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Tragedy and Hope: A History of the World in Our Time

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TRAGEDY AND HOPE shows the years 1895-1950 as a period of transition from the world dominated by Europe in the nineteenth century to the world of three blocs in the twentieth century. With clarity, perspective, and cumulative impact, Professor Quigley examines the nature of that transition through two world wars and a worldwide economic depression. As an interpretative his TRAGEDY AND HOPE shows the years 1895-1950 as a period of transition from the world dominated by Europe in the nineteenth century to the world of three blocs in the twentieth century. With clarity, perspective, and cumulative impact, Professor Quigley examines the nature of that transition through two world wars and a worldwide economic depression. As an interpretative historian, he tries to show each event in the full complexity of its historical context. The result is a unique work, notable in several ways. It gives a picture of the world in terms of the influence of different cultures and outlooks upon each other; it shows, more completely than in any similar work, the influence of science and technology on human life; and it explains, with unprecedented clarity, how the intricate financial and commercial patterns of the West prior to 1914 influenced the development of today's world.


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TRAGEDY AND HOPE shows the years 1895-1950 as a period of transition from the world dominated by Europe in the nineteenth century to the world of three blocs in the twentieth century. With clarity, perspective, and cumulative impact, Professor Quigley examines the nature of that transition through two world wars and a worldwide economic depression. As an interpretative his TRAGEDY AND HOPE shows the years 1895-1950 as a period of transition from the world dominated by Europe in the nineteenth century to the world of three blocs in the twentieth century. With clarity, perspective, and cumulative impact, Professor Quigley examines the nature of that transition through two world wars and a worldwide economic depression. As an interpretative historian, he tries to show each event in the full complexity of its historical context. The result is a unique work, notable in several ways. It gives a picture of the world in terms of the influence of different cultures and outlooks upon each other; it shows, more completely than in any similar work, the influence of science and technology on human life; and it explains, with unprecedented clarity, how the intricate financial and commercial patterns of the West prior to 1914 influenced the development of today's world.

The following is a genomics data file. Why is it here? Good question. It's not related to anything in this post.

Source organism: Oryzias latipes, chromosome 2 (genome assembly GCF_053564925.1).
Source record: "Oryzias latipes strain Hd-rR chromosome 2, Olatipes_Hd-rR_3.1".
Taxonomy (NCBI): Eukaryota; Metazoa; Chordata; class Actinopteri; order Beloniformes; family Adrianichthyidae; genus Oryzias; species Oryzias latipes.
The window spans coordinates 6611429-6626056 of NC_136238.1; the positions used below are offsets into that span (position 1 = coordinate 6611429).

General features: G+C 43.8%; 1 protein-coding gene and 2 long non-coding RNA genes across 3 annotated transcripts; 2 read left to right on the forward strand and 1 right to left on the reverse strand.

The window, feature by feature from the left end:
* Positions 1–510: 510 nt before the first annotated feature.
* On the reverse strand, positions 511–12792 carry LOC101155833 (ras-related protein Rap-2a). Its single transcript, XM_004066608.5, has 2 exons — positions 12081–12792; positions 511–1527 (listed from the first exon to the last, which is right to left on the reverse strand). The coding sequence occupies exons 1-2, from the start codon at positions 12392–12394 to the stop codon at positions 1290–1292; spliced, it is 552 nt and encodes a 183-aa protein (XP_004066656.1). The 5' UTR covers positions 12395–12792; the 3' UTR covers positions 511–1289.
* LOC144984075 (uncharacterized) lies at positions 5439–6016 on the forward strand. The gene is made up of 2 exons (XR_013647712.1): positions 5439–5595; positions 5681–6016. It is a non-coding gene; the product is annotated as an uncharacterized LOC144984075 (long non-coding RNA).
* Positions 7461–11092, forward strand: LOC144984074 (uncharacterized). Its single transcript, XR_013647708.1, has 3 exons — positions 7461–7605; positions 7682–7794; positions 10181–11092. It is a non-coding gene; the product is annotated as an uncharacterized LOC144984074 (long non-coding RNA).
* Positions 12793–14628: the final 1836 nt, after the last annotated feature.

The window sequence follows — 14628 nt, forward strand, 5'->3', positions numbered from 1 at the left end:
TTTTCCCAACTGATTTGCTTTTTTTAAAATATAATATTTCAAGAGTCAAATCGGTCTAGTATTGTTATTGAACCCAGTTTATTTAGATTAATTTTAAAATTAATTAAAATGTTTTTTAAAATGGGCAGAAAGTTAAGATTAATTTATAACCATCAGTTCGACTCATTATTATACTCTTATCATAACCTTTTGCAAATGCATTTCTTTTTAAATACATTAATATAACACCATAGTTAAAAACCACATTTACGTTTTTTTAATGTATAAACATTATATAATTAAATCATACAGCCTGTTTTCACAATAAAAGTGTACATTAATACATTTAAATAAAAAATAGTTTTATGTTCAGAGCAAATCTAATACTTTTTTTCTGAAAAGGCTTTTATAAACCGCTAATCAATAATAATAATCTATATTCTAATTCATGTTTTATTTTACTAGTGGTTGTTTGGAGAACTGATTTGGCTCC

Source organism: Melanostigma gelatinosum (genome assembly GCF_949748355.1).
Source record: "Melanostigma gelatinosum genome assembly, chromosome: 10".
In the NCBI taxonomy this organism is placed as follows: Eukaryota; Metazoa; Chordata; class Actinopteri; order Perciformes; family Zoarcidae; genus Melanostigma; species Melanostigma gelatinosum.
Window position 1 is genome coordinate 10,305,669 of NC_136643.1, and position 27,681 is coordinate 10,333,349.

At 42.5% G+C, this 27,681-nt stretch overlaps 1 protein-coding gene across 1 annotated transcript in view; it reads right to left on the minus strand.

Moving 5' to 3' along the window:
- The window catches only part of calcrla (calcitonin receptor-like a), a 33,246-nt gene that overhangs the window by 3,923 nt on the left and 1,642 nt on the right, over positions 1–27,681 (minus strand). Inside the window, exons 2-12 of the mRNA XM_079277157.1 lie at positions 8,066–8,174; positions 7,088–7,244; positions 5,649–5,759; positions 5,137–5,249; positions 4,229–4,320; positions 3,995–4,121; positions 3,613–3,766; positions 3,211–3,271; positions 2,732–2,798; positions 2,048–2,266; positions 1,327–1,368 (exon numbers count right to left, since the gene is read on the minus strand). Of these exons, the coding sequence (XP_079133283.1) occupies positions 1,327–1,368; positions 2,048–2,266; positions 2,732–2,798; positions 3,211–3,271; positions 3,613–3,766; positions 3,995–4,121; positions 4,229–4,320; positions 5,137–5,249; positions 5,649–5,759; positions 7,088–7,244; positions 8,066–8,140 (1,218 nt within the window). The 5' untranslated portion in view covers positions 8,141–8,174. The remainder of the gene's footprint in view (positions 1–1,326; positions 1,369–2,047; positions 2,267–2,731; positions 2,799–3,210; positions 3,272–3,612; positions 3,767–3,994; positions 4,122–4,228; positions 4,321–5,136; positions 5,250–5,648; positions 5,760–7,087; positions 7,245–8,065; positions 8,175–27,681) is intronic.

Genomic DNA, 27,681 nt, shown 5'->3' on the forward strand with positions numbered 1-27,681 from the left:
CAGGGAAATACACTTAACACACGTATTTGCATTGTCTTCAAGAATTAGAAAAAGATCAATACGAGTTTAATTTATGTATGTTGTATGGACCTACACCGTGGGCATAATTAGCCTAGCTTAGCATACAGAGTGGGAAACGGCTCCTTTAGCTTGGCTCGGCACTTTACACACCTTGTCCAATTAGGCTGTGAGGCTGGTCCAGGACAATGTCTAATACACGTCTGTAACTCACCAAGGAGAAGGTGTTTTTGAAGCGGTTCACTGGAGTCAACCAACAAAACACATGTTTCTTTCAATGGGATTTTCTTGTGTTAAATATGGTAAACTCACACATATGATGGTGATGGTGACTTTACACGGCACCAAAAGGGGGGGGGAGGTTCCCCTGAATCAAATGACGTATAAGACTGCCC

30 review for Tragedy and Hope: A History of the World in Our Time

  1. 5 out of 5

    Manny